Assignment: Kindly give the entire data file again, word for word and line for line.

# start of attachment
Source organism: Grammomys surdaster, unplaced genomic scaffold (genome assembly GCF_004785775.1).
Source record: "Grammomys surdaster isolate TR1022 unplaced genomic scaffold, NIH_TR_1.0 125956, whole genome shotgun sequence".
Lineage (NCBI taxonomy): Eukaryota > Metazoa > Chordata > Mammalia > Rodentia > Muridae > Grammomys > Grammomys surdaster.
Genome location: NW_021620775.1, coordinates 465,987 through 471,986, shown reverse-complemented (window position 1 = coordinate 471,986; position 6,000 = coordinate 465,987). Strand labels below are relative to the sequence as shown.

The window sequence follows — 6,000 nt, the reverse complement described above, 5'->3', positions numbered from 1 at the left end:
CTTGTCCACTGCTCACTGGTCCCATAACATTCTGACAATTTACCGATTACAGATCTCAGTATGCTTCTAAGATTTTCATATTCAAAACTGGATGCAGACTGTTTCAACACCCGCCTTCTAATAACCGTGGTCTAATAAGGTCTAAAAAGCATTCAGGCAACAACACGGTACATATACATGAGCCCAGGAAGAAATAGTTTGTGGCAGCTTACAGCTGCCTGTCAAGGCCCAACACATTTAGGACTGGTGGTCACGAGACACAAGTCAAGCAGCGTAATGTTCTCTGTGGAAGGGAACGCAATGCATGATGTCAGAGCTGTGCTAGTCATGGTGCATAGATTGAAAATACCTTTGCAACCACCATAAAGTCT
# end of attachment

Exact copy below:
Source organism: Grammomys surdaster, unplaced genomic scaffold (genome assembly GCF_004785775.1).
Source record: "Grammomys surdaster isolate TR1022 unplaced genomic scaffold, NIH_TR_1.0 125956, whole genome shotgun sequence".
Lineage (NCBI taxonomy): Eukaryota > Metazoa > Chordata > Mammalia > Rodentia > Muridae > Grammomys > Grammomys surdaster.
Genome location: NW_021620775.1, coordinates 465,987 through 471,986, shown reverse-complemented (window position 1 = coordinate 471,986; position 6,000 = coordinate 465,987). Strand labels below are relative to the sequence as shown.

The window sequence follows — 6,000 nt, the reverse complement described above, 5'->3', positions numbered from 1 at the left end:
CTTGTCCACTGCTCACTGGTCCCATAACATTCTGACAATTTACCGATTACAGATCTCAGTATGCTTCTAAGATTTTCATATTCAAAACTGGATGCAGACTGTTTCAACACCCGCCTTCTAATAACCGTGGTCTAATAAGGTCTAAAAAGCATTCAGGCAACAACACGGTACATATACATGAGCCCAGGAAGAAATAGTTTGTGGCAGCTTACAGCTGCCTGTCAAGGCCCAACACATTTAGGACTGGTGGTCACGAGACACAAGTCAAGCAGCGTAATGTTCTCTGTGGAAGGGAACGCAATGCATGATGTCAGAGCTGTGCTAGTCATGGTGCATAGATTGAAAATACCTTTGCAACCACCATAAAGTCT